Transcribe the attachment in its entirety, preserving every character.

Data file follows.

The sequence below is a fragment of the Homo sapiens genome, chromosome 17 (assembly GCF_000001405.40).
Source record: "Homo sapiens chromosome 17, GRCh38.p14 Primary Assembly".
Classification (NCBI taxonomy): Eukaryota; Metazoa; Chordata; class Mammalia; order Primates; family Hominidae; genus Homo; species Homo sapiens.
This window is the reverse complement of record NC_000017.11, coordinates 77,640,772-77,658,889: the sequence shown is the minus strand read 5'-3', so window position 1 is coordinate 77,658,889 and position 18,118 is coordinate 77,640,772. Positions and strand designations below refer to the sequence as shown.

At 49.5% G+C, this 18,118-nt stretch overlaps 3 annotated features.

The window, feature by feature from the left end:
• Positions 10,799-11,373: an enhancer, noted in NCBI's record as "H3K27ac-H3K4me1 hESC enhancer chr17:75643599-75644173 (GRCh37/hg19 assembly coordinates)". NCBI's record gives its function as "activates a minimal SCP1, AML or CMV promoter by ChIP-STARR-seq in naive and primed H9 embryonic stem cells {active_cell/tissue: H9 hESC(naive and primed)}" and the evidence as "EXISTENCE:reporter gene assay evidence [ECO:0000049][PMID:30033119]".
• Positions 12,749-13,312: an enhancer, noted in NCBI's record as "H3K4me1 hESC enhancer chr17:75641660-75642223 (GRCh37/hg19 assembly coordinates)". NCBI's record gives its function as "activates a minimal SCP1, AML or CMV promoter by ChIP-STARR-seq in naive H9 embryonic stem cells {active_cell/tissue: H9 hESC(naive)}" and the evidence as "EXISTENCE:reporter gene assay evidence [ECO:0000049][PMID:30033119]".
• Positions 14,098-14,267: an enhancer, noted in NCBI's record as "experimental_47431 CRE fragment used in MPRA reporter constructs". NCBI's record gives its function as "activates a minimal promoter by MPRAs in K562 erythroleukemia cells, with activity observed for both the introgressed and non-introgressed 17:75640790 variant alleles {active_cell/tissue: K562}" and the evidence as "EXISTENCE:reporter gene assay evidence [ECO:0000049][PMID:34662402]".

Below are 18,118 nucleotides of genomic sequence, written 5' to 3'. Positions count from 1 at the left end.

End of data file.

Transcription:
The sequence below is a fragment of the Homo sapiens genome, chromosome 17 (assembly GCF_000001405.40).
Source record: "Homo sapiens chromosome 17, GRCh38.p14 Primary Assembly".
Classification (NCBI taxonomy): Eukaryota; Metazoa; Chordata; class Mammalia; order Primates; family Hominidae; genus Homo; species Homo sapiens.
This window is the reverse complement of record NC_000017.11, coordinates 77,640,772-77,658,889: the sequence shown is the minus strand read 5'-3', so window position 1 is coordinate 77,658,889 and position 18,118 is coordinate 77,640,772. Positions and strand designations below refer to the sequence as shown.

At 49.5% G+C, this 18,118-nt stretch overlaps 3 annotated features.

The window, feature by feature from the left end:
• Positions 10,799-11,373: an enhancer, noted in NCBI's record as "H3K27ac-H3K4me1 hESC enhancer chr17:75643599-75644173 (GRCh37/hg19 assembly coordinates)". NCBI's record gives its function as "activates a minimal SCP1, AML or CMV promoter by ChIP-STARR-seq in naive and primed H9 embryonic stem cells {active_cell/tissue: H9 hESC(naive and primed)}" and the evidence as "EXISTENCE:reporter gene assay evidence [ECO:0000049][PMID:30033119]".
• Positions 12,749-13,312: an enhancer, noted in NCBI's record as "H3K4me1 hESC enhancer chr17:75641660-75642223 (GRCh37/hg19 assembly coordinates)". NCBI's record gives its function as "activates a minimal SCP1, AML or CMV promoter by ChIP-STARR-seq in naive H9 embryonic stem cells {active_cell/tissue: H9 hESC(naive)}" and the evidence as "EXISTENCE:reporter gene assay evidence [ECO:0000049][PMID:30033119]".
• Positions 14,098-14,267: an enhancer, noted in NCBI's record as "experimental_47431 CRE fragment used in MPRA reporter constructs". NCBI's record gives its function as "activates a minimal promoter by MPRAs in K562 erythroleukemia cells, with activity observed for both the introgressed and non-introgressed 17:75640790 variant alleles {active_cell/tissue: K562}" and the evidence as "EXISTENCE:reporter gene assay evidence [ECO:0000049][PMID:34662402]".

Below are 18,118 nucleotides of genomic sequence, written 5' to 3'. Positions count from 1 at the left end.